February 11, 2011 at 4:11 pm #165003bainkParticipant
i want to know the meaning of art in landscape….everyone,can u give ur idea about itFebruary 11, 2011 at 5:35 pm #165009Thomas J. JohnsonParticipant
The whole designed landscape should be art. The un-designed landscape is art too.
If you want to talk about art as being separate from the environment then that’s exactly what it is. An element in space that serves no specific purpose. It is not lighting, a bench, stairs, railing, grading, wall or planting, although those components can be artful. Art, in it’s purest form, serves the sole purpose of evoking a response in the participant.
In well designed landscapes art and utility become indistinguishable from one another. Likewise, observer and environment become one. Arizona Center comes to mind…February 11, 2011 at 9:25 pm #165008CalParticipant
I suppose it’s similar to why a person puts plants in their homes. There is a relationship between manmade and naturemade that needs expression.
It’s not functional in the rational sense, but enhances the space and experience – perhaps emotionally or is visually interesting, responds to it’s environment, or the elements in some way (sound sculptures, for instance), etc.
Are you questioning the purpose, merit or aesthetics of manmade objects in a “natural” environment?February 11, 2011 at 10:07 pm #165007Trace OneParticipant
If the designed landscape is art, then where are the landscapes designed to provoke, to cause thought, to jolt the viewer politically or visually…
I have always felt that landscape should be more craft than art..
You may have artistic elements, but to call landscape design ‘art’ I think is incorrect..It MOSTLY (not always..) serves a function. or creates a function, and the aesthetic sense does not go beyond the beautiful, or the attempt at the beautiful.Art is not necessarily beautiful, except in that it is truthful..
I have always felt Prospect Park, my favorite park in the world, is incredible craftsmanship..
So what about the comprehensive book, “Art into Landscape, Landscape into art,” by Sir Kenneth Clark, where does he fall on this argument?
I’ll let you know when I figure it out..
ps, just because it is ‘artificial’ does not make it art..February 15, 2011 at 1:46 pm #165006Matthew IgnatowiczParticipant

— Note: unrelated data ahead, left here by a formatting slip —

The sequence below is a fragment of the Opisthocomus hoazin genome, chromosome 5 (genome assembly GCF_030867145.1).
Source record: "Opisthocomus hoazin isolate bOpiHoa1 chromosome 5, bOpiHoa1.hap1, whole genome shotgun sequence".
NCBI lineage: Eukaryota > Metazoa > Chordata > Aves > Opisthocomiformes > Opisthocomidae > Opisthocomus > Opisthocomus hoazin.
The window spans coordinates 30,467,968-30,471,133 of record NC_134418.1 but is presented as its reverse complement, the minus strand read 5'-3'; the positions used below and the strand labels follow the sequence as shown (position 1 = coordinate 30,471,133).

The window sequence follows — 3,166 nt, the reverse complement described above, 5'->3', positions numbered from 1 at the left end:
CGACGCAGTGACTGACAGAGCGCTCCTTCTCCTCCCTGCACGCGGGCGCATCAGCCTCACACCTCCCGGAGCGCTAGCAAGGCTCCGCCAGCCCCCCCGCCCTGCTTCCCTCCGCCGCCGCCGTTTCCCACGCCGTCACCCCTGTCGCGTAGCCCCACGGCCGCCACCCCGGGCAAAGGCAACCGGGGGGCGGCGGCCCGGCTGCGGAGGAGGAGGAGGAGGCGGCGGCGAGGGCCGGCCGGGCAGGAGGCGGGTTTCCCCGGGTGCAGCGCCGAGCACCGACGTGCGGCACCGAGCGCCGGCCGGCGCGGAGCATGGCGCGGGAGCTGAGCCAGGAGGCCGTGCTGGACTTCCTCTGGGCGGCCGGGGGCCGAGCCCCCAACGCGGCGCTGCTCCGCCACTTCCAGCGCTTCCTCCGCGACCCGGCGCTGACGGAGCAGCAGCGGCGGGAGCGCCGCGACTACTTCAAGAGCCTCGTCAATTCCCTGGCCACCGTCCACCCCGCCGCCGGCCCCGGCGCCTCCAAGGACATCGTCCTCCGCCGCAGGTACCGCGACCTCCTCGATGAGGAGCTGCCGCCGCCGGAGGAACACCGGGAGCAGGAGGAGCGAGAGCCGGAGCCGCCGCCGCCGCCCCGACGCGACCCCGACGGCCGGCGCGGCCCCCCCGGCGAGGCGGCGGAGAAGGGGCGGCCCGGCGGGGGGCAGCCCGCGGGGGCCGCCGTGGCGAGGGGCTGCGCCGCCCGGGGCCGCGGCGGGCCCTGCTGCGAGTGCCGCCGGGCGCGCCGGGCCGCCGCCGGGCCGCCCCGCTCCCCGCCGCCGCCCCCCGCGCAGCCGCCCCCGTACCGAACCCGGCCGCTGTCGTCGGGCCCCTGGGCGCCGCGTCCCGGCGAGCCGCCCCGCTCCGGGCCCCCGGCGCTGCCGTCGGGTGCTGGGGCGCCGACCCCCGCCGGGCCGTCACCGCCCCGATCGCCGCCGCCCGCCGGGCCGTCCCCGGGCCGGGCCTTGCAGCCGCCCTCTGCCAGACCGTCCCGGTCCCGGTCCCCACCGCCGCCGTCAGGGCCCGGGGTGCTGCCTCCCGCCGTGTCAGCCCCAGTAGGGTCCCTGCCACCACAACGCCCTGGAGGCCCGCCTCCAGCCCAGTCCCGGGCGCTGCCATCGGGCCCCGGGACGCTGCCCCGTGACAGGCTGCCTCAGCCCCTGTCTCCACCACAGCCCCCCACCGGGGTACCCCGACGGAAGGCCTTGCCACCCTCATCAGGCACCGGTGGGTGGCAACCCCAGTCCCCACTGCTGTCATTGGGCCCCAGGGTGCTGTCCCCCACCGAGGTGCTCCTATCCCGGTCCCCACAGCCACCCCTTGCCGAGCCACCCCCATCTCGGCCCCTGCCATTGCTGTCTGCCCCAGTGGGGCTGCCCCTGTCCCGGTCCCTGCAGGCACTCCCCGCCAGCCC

I love the use of art,from a little statue off by its self or the fountain in the centerpiece.This is all soothing to someone and it gives each person there own time when viewing all to themselves.Plants are art in itself.All you Landscape architects are creating art each design you do.When I design an outdoor space and put my pergola product up ,i try to create the same soothing space.so a meaning would be .”A visual enhancement within a space of nature”.February 15, 2011 at 3:05 pm #165005Thomas J. JohnsonParticipant
The new LAM has an article on Sasaki’s Sea Pines resort on Hilton Head Island that you might enjoy…February 15, 2011 at 4:40 pm #165004steve phillipsParticipant
Your question is both intriguing and confusing at the same time, since I don’t fully understand the question, it is difficult to precisely answer it. Yet the concept interests me immensely.
When you say, “landscape”, do you refer to “landscaping” or the “built environment” or non-developed land?
When you say, “art”, do you refer to fine art or craft?
Sorry I don’t remember the names of the couple who draped the Grand Canyon in orange nylon or did a installation in Central Park, N.Y.C. with the bright orange series of “archways” throughout. Or Banksey, who uses sometimes uses repetitive graffiti? Or do you refer to the Antwerp train station, “do re me”, and some of the french performance art?
As a reaction to the static town square equestrian statute, there is an art movement, sometimes referred to as “environmental art”. A rough definition of this would be that most public art of the past could be moved almost anywhere and be equally valid. Whereas, “environmental art” is extremely site specific. This art is done for a specific spot and directly relates to its immediate environment, so it is only at home at the exact spot for which it is created.
This is an excellent subject, but I am sorry I can’t answer the question. I assume you do not refer to the token statue of Venus or sundial as a focal point to a formal garden.
I encourage all L.A.’s to youtube some performance art and see the movie, Exit Through the Gift Shop. Fascinating stuff!!!
- You must be logged in to reply to this topic.